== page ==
Standardization In Global Marketing

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Global marketing is simply more than selling a product at international level. It rather includes the whole process of planning, producing, placing, and promoting a company’s products in a worldwide market. Large businesses often have offices in the foreign countries where they market to; but with the Internet expansion, even small companies can reach customers throughout the world.
Global Marketing involves marketing activities by firms that do each of the following:
• Standardize their marketing programs: Allow marketing efforts to seamlessly operate across country borders. Standardization ensures products, promotions, price and channel structure cooperate together to increase opportunity and effectively meet the needs of global customers.
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Even though a country has an absolute production advantage it may be better to concentrate on its comparative advantage. To calculate the comparative advantage one has to compare the production ratios, and make the assumption that the one country totally specialises in one product. To maximise the wellbeing of both individuals and countries, countries are better off specialising in their area of competitive advantage and then trading and exchanging with others in the market place. Today there are a variety of spreedsheets that one can use to calculate comparative advantage, one such is that of the Food and Agriculture Organization (FAO). Calculation of comparative advantage is as…show more content…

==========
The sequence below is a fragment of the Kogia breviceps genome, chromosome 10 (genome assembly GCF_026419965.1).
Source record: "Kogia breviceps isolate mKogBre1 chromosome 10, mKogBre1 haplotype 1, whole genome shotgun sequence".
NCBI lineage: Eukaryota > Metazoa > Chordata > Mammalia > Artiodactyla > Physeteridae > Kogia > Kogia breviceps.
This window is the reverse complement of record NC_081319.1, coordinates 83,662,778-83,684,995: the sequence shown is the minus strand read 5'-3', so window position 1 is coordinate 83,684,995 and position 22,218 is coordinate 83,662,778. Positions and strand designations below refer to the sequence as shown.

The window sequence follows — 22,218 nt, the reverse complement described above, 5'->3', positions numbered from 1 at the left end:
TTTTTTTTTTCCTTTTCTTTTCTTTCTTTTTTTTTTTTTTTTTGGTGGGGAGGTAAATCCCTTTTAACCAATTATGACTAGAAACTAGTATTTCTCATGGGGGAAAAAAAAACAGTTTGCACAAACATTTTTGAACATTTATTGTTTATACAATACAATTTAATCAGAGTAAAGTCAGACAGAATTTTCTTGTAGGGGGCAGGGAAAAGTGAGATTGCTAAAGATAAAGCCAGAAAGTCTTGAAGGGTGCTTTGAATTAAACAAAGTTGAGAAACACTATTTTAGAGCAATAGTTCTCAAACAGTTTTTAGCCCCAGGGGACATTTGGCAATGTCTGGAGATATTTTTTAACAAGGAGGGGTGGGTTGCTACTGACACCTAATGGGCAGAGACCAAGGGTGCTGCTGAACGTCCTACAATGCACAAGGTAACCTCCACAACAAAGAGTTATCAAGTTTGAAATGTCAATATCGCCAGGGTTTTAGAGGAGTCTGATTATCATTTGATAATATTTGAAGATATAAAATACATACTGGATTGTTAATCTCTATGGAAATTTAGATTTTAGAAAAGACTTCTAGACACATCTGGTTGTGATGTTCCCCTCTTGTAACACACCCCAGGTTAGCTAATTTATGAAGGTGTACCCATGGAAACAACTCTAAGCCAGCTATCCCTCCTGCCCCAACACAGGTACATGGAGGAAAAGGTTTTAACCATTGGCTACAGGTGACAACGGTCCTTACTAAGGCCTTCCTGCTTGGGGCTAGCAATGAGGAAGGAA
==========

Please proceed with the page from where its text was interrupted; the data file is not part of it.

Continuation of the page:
So South Africa should concentrate on the production of oranges as its comparative advantage is greatest here. Unfortunately the theory assumes that production costs remain relatively static. However, it is a well known fact that increased volumes result, usually, in lower costs. Indeed, the Boston Consulting Group observed this phenomenon, in the so called "experience curve" effect concept. And it is not only "production" related but "all experience" related; including marketing. The Boston Consulting group observed that as an organisation gains experience in production and marketing the greater the reduction in costs. The theory of comparative advantage also ignores product and programme differentiation. Consumers do not buy products based only on the lowest costs of production. Image, quality, reliability of delivery and other tangible and non tangible factors come into play. Kenyans may well be prepared to pay extra for imported French or South African wines, as the locally produced paw paw wine may be much
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